JWHS student proposes Sign Language course

Joliet West sophomore Kendall Fris endured months of planning in order to create her proposal for  the
first-ever JWHS American Sign Language course.

Joliet West sophomore Kendall Fris endured months of planning in order to create her proposal for the first-ever JWHS American Sign Language course.

Sydney Czyzon, Features Editor

When her freshman year began, current sophomore Kendall Fris was disappointed to learn that Joliet West lacked an American Sign Language (ASL) course. Since her mother is a Sign Language interpreter, Fris had a serious interest in learning how to speak with her hands.

However, instead of just accepting the fact, Fris decided to take action. On the first day of the 2014-2015 school year, Counsellor Mrs. Arroyo sent her to Principal Dr. Gibson for assistance. Dr. Gibson got Fris in touch with the Director of Curriculum for Social Science and World Languages, Mr. Filipponi.

Throughout the duration of multiple meetings, Mr. Filipponi helped Fris understand the lengthy process that she would have to undertake. In all, she would have to create a formal proposal, acquire at least 50 student signatures, research curriculum textbooks, and discuss things like instructor requirements, costs, and certification for students who complete the course.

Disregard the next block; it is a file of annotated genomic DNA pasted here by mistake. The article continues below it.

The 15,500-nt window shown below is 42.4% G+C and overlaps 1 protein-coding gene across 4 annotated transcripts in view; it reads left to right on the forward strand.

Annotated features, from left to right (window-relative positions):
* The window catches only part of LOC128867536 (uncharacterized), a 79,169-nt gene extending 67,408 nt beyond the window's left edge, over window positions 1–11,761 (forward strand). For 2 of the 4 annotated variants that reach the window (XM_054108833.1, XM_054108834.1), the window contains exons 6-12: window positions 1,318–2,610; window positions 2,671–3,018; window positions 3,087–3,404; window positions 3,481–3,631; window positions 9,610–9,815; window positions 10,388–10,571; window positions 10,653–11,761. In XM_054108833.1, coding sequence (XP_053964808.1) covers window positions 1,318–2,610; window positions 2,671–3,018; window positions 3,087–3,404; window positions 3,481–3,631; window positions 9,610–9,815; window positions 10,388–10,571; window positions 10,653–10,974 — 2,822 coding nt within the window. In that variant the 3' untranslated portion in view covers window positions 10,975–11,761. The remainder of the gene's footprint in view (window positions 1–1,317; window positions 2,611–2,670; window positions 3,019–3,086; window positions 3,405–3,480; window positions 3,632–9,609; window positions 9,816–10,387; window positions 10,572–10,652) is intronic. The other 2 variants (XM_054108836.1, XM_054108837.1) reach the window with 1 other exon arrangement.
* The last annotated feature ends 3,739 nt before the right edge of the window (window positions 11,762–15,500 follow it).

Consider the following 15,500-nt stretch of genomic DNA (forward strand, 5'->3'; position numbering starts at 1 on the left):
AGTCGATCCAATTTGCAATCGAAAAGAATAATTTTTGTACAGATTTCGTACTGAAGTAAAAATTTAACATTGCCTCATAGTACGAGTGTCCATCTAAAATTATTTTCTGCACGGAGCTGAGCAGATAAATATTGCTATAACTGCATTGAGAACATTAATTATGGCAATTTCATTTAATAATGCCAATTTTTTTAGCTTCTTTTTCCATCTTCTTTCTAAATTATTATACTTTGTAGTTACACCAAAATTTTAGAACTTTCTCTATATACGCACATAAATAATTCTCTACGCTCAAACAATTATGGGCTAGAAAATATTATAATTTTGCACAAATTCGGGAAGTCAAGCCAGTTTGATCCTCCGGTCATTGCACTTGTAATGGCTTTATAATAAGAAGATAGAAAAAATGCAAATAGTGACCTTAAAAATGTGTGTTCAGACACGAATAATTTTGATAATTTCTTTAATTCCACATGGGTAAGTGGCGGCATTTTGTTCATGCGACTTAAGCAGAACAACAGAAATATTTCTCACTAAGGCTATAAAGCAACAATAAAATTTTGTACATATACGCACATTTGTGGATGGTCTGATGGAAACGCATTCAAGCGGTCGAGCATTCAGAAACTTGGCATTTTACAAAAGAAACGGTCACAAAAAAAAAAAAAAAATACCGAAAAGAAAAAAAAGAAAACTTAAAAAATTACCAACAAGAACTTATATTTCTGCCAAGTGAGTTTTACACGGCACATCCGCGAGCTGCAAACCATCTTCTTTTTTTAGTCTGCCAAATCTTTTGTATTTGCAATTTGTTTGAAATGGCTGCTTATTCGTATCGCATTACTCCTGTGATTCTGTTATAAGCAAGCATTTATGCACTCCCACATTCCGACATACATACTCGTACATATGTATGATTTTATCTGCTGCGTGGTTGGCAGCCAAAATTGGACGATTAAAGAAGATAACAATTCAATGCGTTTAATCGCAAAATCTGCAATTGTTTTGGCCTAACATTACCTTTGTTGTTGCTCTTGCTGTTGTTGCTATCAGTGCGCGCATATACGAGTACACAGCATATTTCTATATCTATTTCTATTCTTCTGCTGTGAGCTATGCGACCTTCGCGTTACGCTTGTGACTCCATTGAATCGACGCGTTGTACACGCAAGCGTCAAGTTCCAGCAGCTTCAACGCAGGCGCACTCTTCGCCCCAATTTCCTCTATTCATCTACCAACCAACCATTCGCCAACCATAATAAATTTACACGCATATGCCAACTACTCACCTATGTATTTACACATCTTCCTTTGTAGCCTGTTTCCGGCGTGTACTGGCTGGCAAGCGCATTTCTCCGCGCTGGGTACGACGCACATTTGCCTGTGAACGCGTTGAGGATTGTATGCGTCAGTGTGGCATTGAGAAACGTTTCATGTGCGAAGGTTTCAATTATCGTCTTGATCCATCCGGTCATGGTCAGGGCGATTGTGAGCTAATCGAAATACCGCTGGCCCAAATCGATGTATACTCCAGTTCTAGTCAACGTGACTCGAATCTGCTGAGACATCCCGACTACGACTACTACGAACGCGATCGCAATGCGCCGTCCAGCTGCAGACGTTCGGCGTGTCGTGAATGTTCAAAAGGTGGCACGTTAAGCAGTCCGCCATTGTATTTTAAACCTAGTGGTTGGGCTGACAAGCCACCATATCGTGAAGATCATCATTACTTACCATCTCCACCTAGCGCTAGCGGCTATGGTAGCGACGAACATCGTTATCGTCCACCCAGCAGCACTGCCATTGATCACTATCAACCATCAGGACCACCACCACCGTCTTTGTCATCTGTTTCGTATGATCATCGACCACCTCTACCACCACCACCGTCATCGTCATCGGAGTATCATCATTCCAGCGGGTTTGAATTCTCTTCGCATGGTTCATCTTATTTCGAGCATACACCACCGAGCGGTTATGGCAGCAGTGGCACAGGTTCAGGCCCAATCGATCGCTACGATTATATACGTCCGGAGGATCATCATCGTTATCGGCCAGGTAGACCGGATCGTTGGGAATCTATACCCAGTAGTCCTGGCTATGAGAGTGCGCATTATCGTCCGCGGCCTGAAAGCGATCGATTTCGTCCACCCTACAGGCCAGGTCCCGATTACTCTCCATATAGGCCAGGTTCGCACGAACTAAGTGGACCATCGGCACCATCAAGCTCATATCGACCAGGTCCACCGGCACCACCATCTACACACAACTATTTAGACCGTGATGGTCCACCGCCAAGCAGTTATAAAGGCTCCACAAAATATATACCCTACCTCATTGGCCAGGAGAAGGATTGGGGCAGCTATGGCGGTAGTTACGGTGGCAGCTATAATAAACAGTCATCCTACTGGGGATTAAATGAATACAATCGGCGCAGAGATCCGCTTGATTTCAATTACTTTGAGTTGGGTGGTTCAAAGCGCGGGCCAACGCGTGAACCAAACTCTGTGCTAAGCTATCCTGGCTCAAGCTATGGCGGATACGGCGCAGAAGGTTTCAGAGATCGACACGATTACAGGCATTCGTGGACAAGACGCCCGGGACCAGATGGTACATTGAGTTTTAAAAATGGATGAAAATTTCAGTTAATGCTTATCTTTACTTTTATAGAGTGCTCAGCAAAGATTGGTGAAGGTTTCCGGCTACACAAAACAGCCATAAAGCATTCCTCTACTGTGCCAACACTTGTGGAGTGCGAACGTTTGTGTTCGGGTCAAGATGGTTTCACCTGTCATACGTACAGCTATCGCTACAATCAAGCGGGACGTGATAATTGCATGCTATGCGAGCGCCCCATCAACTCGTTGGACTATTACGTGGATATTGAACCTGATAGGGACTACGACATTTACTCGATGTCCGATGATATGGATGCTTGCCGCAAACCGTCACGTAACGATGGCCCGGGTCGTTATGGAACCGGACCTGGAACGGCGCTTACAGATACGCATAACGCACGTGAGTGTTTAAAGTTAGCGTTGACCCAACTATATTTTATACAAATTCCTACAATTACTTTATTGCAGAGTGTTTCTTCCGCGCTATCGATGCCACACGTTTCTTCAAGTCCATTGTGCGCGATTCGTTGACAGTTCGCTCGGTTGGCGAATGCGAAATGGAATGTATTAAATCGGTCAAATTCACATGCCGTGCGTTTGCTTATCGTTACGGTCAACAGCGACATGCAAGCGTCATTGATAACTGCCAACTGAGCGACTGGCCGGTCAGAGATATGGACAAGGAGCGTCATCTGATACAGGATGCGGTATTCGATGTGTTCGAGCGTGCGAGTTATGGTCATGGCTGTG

Although the five-month process wasn’t easy, Fris was determined to reach her goal. After figuring out all of the details, she gave a presentation to the Curriculum Coordinating Committee to request that ASL become a foreign language class at Joliet West and Central. She had even collected an astounding 200 signatures and comments from JTHS students.

On February 5, 2015, the committee of teachers, principals, department heads, Assistant Superintendent Guseman, and Superintendent Dr. McCarthy agreed that they are optimistic about the future of an American Sign Language course at JWHS.

After hearing this hopeful news, Fris admitted, “The most rewarding part is still to come. It will be when I see the class listed alongside French and Spanish as a foreign language and when I am sitting in the classroom on the first day of my senior year.”

If formally approved on June 16, 2015, the American Sign Language course will be available during registration for the 2016-2017 school year. Fris explained that the class will entail deaf culture and history, while teaching pupils how to effectively communicate.

When asked why the class will be beneficial for students, Fris said, “It is important to learn an alternative language in order to have effective communication skills,” then adding, “There are also employment opportunities available having this skill.” She hopes that there will be enough student interest in the class to ensure that it is a permanent part of the JTHS curriculum.

Fris is extremely grateful for the encouragement from Mr. Filipponi and the support from the Curriculum Coordinating Committee.

She also encourages other students to follow in her footsteps. Fris expressed, “I hope that students realize they have a voice for change. When people have passionate ideas, they can become contributors to change for the greater good. I also want students, teachers, and administrators to share in the passion I have for learning a language we all hold in our hands.”